As NY1 continues its coverage of Women's history, the station covers a Manhattan woman who is making history in more than one way in her religious faith. Borough reporter Rebecca Spitz filed the following report.
Singing in Hebrew is second nature for Angela Warnick Buchdahl. This summer will mark her fifth year as the senior cantor at Central Synagogue on the East Side. It is a long way from home for this daughter of a Jewish-American father and Korean Buddhist mother.
Born in Korea, Buchdahl was raised in Tacoma, Wash. as part of a small but tight Jewish community.
"My sister and I we would joke that in our community people thought that Jews looked like us, because we were the representatives and we were the Jews that they knew," she says.
A teen trip to Israel created a yearning in Buchdahl to study judaism. She ultimately left the West Coast for Yale, where she majored in religious studies.
Buchdahl continued her religious pursuits and is now both a cantor and a rabbi, the first Asian-American woman in the country to do that.
"Usually in the Jewish community, you become one or the other, and I think because I had rabbinic role models growing up, I really wanted to become a rabbi," says Buchdahl. "I grew up without a cantor, so I didn't really know what a cantor did when I was growing up. But music was a very big part of how I connected to my Jewishness."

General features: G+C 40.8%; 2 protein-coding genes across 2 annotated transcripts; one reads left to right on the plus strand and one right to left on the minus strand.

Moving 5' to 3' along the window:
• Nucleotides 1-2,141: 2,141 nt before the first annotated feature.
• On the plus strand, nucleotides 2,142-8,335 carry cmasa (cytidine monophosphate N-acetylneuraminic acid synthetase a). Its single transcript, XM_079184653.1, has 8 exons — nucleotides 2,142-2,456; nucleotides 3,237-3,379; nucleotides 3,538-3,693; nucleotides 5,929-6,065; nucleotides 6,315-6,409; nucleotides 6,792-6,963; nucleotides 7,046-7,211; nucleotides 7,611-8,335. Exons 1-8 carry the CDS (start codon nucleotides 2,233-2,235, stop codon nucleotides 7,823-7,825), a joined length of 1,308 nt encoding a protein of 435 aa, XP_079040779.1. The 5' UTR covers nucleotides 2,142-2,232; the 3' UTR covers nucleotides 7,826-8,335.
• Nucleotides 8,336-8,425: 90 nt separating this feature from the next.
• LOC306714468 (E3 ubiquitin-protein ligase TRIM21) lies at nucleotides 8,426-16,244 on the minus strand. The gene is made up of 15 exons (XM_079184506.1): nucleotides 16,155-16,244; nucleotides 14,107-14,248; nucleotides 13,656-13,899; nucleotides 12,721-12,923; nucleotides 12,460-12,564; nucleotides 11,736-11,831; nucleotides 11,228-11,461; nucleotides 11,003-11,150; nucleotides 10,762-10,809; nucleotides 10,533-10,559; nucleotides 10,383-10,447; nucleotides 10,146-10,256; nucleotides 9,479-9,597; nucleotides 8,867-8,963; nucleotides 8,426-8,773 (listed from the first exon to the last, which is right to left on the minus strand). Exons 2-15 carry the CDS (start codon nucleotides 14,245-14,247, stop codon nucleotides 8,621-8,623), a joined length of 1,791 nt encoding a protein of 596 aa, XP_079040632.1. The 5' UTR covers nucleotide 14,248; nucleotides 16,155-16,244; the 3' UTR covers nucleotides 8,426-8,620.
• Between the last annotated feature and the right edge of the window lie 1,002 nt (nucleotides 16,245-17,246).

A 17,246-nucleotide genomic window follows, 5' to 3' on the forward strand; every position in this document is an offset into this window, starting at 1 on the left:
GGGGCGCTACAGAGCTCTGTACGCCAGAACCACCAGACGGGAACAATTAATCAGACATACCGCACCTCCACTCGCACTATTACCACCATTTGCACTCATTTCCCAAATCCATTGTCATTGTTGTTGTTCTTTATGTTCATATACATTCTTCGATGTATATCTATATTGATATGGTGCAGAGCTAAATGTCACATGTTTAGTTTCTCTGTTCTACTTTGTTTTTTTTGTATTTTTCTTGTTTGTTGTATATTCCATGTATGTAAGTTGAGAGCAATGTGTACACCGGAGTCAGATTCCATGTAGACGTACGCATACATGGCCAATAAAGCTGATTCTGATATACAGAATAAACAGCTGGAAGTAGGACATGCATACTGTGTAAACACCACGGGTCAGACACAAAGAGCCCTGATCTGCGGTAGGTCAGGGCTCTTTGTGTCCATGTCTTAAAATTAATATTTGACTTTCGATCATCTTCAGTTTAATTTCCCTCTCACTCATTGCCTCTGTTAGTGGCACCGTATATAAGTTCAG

The ethnically diverse rabbi and cantor finds an equally integrated congregation before her.
"I think that for them to be able to grow up in a community in which they see themselves represented in many different ways, not just in the community but in the leadership of the Jewish community, I think has an impact and helps them say that there are no barriers to be had," says Buchdahl.
Her responsibilities at Central Synagogue are wide-ranging, from leading services and counseling to weekly staff meetings, and of course, rehearsals. It is time consuming, she says, but she loves it, and is hoping to set a good example for her congregation and her three children.
"I can't predict any future rabbis or cantors, but I do hope I've shown them that anything they can dream is possible," says Buchdahl.